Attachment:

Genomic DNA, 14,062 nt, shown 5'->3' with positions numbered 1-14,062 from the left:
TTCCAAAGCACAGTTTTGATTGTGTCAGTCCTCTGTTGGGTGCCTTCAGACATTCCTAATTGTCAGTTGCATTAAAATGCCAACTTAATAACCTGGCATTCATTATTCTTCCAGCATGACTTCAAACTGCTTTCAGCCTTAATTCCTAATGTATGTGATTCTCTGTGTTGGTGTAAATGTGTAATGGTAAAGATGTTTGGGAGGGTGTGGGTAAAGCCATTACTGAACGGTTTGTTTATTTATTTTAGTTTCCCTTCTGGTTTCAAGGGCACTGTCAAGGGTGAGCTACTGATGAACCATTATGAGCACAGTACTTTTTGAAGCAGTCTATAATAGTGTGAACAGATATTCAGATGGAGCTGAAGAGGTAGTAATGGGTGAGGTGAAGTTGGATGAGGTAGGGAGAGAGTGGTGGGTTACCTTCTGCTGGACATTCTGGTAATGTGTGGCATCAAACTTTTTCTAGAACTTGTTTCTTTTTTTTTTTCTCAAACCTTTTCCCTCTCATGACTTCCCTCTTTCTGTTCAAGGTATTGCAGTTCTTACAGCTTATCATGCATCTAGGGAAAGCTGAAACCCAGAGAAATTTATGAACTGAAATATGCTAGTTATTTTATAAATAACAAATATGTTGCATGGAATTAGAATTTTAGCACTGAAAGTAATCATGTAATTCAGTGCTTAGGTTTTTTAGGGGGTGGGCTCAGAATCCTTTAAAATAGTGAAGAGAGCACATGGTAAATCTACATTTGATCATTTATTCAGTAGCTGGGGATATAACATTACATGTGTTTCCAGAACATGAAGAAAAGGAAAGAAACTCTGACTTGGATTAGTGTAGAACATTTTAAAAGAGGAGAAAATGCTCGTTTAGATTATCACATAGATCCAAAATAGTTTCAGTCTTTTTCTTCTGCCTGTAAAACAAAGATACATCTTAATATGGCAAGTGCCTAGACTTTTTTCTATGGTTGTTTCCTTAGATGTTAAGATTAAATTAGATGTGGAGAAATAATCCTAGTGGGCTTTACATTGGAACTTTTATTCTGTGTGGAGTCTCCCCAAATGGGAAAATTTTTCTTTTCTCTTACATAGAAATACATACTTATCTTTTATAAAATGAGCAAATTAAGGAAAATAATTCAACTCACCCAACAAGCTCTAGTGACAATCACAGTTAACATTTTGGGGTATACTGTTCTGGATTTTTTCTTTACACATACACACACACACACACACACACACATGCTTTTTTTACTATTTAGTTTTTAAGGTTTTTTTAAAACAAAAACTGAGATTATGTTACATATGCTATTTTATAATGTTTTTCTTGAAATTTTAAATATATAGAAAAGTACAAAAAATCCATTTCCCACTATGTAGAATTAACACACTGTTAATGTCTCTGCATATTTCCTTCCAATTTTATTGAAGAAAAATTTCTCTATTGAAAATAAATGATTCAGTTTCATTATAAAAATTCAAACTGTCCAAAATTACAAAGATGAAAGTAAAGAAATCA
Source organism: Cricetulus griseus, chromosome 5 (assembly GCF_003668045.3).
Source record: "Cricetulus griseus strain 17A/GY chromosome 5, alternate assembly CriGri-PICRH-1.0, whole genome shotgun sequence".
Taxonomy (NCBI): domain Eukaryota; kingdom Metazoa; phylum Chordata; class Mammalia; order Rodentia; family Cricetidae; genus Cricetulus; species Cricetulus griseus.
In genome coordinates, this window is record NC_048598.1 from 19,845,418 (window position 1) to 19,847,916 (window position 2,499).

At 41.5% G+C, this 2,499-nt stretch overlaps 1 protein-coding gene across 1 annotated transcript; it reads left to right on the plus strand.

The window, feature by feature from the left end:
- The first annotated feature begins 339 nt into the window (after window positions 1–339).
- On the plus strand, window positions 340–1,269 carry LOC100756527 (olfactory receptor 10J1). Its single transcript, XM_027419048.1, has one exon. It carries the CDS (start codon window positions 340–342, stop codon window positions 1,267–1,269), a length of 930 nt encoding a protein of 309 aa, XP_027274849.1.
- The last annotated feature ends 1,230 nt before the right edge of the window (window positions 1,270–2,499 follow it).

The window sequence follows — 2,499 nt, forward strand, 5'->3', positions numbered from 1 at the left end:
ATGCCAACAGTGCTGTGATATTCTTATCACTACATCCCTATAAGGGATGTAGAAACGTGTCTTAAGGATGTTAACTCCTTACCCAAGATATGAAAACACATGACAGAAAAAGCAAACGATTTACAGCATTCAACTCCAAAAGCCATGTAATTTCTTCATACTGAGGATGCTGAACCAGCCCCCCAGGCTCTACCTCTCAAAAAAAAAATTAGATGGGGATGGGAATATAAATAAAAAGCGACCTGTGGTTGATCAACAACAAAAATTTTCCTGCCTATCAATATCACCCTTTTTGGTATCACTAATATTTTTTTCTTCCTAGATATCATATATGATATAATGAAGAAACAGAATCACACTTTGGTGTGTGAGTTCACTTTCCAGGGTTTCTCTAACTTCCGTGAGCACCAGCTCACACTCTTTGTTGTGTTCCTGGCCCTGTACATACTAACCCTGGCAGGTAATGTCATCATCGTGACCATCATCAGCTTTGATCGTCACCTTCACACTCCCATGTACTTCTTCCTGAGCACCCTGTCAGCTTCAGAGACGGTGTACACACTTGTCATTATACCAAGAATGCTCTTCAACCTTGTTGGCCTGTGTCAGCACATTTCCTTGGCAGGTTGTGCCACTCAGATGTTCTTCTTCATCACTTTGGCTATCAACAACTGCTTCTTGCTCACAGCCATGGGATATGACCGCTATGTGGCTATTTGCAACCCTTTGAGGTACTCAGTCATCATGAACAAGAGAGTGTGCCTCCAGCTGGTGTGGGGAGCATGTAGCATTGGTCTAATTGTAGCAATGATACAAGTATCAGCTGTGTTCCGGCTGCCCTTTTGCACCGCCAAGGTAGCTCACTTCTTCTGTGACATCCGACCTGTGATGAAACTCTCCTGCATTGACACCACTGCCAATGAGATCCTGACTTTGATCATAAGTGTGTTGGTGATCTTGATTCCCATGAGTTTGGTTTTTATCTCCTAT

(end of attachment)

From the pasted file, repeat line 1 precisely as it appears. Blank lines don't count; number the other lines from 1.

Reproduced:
Genomic DNA, 14,062 nt, shown 5'->3' with positions numbered 1-14,062 from the left: